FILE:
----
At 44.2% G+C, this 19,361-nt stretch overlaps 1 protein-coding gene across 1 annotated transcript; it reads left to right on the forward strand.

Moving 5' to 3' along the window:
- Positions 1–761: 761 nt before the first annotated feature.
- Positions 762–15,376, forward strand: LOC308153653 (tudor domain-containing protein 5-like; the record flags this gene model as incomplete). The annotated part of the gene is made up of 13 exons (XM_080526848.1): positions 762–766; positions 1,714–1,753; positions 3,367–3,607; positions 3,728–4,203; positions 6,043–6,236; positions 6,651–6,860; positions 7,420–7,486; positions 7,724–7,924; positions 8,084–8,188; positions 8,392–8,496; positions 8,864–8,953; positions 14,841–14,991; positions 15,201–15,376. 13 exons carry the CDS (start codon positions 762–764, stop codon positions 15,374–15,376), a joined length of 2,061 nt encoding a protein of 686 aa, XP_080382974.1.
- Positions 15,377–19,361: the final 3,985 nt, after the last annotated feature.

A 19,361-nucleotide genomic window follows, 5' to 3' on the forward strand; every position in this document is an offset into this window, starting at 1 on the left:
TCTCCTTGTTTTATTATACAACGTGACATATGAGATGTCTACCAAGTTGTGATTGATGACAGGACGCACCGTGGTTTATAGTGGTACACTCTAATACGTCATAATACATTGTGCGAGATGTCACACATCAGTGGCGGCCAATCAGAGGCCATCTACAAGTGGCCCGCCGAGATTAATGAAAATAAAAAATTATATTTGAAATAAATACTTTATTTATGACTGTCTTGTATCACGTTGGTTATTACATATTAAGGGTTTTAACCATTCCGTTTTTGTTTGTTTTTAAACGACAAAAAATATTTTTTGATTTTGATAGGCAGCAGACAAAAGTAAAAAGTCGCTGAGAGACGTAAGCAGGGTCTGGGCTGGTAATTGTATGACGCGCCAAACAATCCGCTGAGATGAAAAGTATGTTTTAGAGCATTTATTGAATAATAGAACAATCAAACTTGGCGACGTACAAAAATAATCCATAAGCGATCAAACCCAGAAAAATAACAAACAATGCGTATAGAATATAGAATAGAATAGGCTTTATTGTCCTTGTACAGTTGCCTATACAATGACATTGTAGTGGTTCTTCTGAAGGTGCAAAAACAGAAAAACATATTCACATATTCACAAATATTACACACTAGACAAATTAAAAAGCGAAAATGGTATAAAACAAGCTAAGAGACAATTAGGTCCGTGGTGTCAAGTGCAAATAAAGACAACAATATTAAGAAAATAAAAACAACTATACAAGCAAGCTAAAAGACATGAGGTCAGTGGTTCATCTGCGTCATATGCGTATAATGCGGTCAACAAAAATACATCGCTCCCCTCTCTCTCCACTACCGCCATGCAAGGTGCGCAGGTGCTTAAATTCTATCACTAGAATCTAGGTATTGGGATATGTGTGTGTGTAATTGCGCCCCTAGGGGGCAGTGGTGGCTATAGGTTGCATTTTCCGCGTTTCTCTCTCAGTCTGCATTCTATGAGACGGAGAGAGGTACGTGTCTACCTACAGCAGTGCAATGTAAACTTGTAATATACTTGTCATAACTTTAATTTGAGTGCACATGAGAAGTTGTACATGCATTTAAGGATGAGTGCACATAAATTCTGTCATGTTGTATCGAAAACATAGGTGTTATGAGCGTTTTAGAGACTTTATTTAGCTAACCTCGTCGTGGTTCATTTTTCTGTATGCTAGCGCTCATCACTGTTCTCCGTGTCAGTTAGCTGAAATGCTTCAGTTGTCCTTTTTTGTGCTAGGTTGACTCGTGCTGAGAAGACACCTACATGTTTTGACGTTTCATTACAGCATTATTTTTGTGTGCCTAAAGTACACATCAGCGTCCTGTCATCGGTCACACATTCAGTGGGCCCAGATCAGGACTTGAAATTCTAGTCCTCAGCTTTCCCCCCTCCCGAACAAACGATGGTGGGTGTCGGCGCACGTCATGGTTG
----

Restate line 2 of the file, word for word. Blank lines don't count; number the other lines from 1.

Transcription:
Moving 5' to 3' along the window: